yea - an altered boy
In that panic of pornography came a word
and the word was 'help'
now all words mean help
help, help, help, help
that's a plea
that's a prayer
that's a joke
that's bar talk
that's love talk
that's all you say
that's your poem
that's what came from God's dark room
So now, you cloud the air around you
swinging words like incense
filling time with pointless rhyme
keeping at bay with all you say
But between each word and around each sentence
and silence is the enemy
and the enemy is the memory
and the memory is black – with a dirty white collar.
If the mountains should fall and the valleys rise
The cities go dark and the country dies
If the flooding rain drowns our town
And the four great oceans turn a chemical brown
I will always love you
If all our dreams should turn to dust
And love in the new age is nothing but lust
If civilisation teeters on the brink
And chaos rules the sinking ship
If midnight strikes the doomsday clock
And everyone feels the climate shock
If you and I with our backs to the wall
Ride the big wave and see it all
I will always love you
When the time comes, we'll be prepared
We won't walk away, we'll take the car instead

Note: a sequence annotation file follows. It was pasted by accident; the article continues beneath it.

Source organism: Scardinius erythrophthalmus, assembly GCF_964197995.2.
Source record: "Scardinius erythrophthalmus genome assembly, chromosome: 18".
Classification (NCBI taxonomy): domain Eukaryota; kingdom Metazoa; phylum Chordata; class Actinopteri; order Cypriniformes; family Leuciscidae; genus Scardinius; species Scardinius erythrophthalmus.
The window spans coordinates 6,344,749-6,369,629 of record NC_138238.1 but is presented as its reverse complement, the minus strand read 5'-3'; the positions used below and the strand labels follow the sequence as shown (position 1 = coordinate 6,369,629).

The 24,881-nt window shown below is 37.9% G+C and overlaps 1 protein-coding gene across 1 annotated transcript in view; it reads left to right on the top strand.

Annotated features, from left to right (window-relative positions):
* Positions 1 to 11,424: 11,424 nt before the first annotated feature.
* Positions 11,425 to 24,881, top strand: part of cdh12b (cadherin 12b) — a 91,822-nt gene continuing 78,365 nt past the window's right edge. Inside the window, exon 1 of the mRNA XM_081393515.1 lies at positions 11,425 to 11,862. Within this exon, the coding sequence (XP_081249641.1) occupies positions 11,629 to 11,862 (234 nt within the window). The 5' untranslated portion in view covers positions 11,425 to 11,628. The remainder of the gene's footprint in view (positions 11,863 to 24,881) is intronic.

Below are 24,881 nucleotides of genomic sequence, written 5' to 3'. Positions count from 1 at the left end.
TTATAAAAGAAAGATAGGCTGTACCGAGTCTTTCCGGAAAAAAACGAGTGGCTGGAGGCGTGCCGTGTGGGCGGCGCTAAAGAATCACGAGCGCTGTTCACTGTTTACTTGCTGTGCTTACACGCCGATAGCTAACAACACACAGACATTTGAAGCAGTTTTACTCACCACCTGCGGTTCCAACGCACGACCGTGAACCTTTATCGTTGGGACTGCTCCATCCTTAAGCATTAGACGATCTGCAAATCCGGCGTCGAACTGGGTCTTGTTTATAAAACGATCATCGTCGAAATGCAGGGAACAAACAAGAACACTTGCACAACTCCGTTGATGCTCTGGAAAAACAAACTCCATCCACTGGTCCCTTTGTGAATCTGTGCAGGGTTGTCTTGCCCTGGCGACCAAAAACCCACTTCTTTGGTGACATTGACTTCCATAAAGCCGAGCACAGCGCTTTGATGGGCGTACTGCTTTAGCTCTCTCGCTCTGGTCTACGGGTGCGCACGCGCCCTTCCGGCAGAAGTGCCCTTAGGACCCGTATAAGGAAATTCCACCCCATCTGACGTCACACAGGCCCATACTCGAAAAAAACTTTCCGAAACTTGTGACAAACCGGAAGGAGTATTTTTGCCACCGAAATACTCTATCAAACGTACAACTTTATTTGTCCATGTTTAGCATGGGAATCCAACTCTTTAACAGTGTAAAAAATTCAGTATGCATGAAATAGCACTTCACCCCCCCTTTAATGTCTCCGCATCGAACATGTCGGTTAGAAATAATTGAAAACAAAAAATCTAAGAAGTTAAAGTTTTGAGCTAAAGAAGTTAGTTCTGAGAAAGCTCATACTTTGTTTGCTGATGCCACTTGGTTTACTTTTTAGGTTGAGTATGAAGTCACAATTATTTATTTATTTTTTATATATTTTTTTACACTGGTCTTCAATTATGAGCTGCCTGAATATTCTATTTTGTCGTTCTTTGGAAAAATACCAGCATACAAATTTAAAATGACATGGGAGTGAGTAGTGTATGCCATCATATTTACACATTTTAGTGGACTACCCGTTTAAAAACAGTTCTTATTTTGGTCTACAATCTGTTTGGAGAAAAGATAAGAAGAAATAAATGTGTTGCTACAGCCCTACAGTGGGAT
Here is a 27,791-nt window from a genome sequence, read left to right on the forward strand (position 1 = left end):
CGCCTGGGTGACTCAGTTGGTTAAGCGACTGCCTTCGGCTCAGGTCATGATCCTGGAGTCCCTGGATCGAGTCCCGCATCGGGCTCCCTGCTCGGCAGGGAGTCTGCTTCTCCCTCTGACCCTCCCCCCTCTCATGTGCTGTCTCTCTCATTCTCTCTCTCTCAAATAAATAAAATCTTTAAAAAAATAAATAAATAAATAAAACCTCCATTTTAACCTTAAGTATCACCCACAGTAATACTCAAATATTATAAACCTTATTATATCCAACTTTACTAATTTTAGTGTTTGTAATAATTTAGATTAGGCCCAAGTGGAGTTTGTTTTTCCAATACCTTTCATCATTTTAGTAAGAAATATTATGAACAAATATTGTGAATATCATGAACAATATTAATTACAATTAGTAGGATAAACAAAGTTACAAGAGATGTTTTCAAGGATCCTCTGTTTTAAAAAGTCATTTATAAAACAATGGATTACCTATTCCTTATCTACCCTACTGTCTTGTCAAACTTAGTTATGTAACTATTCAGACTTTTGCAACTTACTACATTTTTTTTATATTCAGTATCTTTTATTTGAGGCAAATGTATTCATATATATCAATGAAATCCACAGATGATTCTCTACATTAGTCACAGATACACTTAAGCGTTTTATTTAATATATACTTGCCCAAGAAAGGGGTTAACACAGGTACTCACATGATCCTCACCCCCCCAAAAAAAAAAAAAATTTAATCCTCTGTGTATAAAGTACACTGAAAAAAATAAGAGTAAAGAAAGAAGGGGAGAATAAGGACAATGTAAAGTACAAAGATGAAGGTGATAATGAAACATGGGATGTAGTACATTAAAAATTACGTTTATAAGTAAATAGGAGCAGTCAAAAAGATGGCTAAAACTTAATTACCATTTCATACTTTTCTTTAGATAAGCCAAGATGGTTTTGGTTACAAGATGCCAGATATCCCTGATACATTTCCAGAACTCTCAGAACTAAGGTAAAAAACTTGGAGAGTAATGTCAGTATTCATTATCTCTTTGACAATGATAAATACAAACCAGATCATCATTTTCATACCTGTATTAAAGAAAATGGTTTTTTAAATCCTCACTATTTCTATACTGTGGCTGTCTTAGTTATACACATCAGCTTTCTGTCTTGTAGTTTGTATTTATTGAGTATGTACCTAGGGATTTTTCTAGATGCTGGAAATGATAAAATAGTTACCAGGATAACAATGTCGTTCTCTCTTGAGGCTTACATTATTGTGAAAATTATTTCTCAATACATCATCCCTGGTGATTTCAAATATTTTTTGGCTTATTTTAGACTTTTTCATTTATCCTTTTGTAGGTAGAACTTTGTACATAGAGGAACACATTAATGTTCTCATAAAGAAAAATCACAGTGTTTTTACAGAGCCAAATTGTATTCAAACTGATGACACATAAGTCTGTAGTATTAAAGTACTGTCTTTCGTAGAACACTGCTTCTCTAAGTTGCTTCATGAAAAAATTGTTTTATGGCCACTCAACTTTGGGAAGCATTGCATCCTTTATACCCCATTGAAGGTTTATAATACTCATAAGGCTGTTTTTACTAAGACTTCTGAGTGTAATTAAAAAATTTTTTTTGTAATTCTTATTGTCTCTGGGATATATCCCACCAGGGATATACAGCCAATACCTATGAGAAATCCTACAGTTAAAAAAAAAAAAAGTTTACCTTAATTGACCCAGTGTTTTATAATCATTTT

We'll travel to the desert out past Kyogle
And wave goodbye to what was normal
When all that was precious turns to litter
And the only noise is the noise of Twitter
You'll plant a seed in that ruined terrain
I'll be there with you and we'll start again
Because I will always love you
Everything is brown
Even the green is brown
The sky, though blue, is scratched brown by the dust
Brown cows eat the brown grass
And the river is... well, brown.
This is Australia.
There are black bits,
Burnt black bits
And some black cows.
The black people have all gone
Except for the burnt black bits
And the white people are... brown.
This is Australia.
Her brown fingers wipe the dust from her eyes
She's crying – but I don't want to know
Crying mud. "Keep driving," I say
But the further you go, the worse it gets.
Her eyes are brown
Except for the black bits
Burnt black bits filling with brown tears
Flooding the dry cheeks
She's weeping with neglect –
"Drive on," I cry,
Because this is Australia,
This is her sad brown heart
Dreaming and waiting for someone to notice,
To care, for someone to write a hopeful green poem...
But I don't want to know
It's too late.
We drive through a cloud of smoke.